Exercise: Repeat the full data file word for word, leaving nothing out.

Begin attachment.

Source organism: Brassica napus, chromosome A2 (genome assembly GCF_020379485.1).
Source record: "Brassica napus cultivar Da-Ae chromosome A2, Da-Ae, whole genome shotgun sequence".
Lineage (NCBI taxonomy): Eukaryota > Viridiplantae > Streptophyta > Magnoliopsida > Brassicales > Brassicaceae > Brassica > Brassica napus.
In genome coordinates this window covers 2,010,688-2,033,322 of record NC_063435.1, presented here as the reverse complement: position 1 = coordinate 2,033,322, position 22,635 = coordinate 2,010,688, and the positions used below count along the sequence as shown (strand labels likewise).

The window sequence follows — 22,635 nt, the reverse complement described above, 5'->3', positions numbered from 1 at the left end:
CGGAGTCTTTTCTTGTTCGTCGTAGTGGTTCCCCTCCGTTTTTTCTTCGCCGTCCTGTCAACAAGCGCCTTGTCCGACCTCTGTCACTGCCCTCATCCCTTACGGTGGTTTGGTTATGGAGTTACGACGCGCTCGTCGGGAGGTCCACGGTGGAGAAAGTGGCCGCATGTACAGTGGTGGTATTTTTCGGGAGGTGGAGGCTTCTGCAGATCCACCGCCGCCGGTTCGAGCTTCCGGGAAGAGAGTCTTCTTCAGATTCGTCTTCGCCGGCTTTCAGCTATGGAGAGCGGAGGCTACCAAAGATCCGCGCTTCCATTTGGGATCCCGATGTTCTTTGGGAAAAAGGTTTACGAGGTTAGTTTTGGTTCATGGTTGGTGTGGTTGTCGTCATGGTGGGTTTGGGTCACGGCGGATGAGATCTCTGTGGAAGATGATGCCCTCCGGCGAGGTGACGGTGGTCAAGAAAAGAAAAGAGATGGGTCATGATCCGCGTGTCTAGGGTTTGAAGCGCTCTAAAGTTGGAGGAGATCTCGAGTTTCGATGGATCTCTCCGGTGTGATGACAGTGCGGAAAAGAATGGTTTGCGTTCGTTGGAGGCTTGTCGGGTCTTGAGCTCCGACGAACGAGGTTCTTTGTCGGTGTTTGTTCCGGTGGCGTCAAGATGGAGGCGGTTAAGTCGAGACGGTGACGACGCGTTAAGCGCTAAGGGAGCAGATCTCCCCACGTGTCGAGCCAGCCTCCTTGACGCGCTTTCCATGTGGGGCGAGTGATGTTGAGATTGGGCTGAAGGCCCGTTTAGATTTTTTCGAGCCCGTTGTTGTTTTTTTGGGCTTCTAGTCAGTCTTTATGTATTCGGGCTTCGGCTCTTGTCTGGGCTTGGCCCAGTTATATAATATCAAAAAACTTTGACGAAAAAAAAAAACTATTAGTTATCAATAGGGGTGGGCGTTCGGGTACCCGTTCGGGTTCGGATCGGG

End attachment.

Source organism: Brassica napus, chromosome A2 (genome assembly GCF_020379485.1).
Source record: "Brassica napus cultivar Da-Ae chromosome A2, Da-Ae, whole genome shotgun sequence".
Lineage (NCBI taxonomy): Eukaryota > Viridiplantae > Streptophyta > Magnoliopsida > Brassicales > Brassicaceae > Brassica > Brassica napus.
In genome coordinates this window covers 2,010,688-2,033,322 of record NC_063435.1, presented here as the reverse complement: position 1 = coordinate 2,033,322, position 22,635 = coordinate 2,010,688, and the positions used below count along the sequence as shown (strand labels likewise).

The window sequence follows — 22,635 nt, the reverse complement described above, 5'->3', positions numbered from 1 at the left end:
CGGAGTCTTTTCTTGTTCGTCGTAGTGGTTCCCCTCCGTTTTTTCTTCGCCGTCCTGTCAACAAGCGCCTTGTCCGACCTCTGTCACTGCCCTCATCCCTTACGGTGGTTTGGTTATGGAGTTACGACGCGCTCGTCGGGAGGTCCACGGTGGAGAAAGTGGCCGCATGTACAGTGGTGGTATTTTTCGGGAGGTGGAGGCTTCTGCAGATCCACCGCCGCCGGTTCGAGCTTCCGGGAAGAGAGTCTTCTTCAGATTCGTCTTCGCCGGCTTTCAGCTATGGAGAGCGGAGGCTACCAAAGATCCGCGCTTCCATTTGGGATCCCGATGTTCTTTGGGAAAAAGGTTTACGAGGTTAGTTTTGGTTCATGGTTGGTGTGGTTGTCGTCATGGTGGGTTTGGGTCACGGCGGATGAGATCTCTGTGGAAGATGATGCCCTCCGGCGAGGTGACGGTGGTCAAGAAAAGAAAAGAGATGGGTCATGATCCGCGTGTCTAGGGTTTGAAGCGCTCTAAAGTTGGAGGAGATCTCGAGTTTCGATGGATCTCTCCGGTGTGATGACAGTGCGGAAAAGAATGGTTTGCGTTCGTTGGAGGCTTGTCGGGTCTTGAGCTCCGACGAACGAGGTTCTTTGTCGGTGTTTGTTCCGGTGGCGTCAAGATGGAGGCGGTTAAGTCGAGACGGTGACGACGCGTTAAGCGCTAAGGGAGCAGATCTCCCCACGTGTCGAGCCAGCCTCCTTGACGCGCTTTCCATGTGGGGCGAGTGATGTTGAGATTGGGCTGAAGGCCCGTTTAGATTTTTTCGAGCCCGTTGTTGTTTTTTTGGGCTTCTAGTCAGTCTTTATGTATTCGGGCTTCGGCTCTTGTCTGGGCTTGGCCCAGTTATATAATATCAAAAAACTTTGACGAAAAAAAAAAACTATTAGTTATCAATAGGGGTGGGCGTTCGGGTACCCGTTCGGGTTCGGATCGGG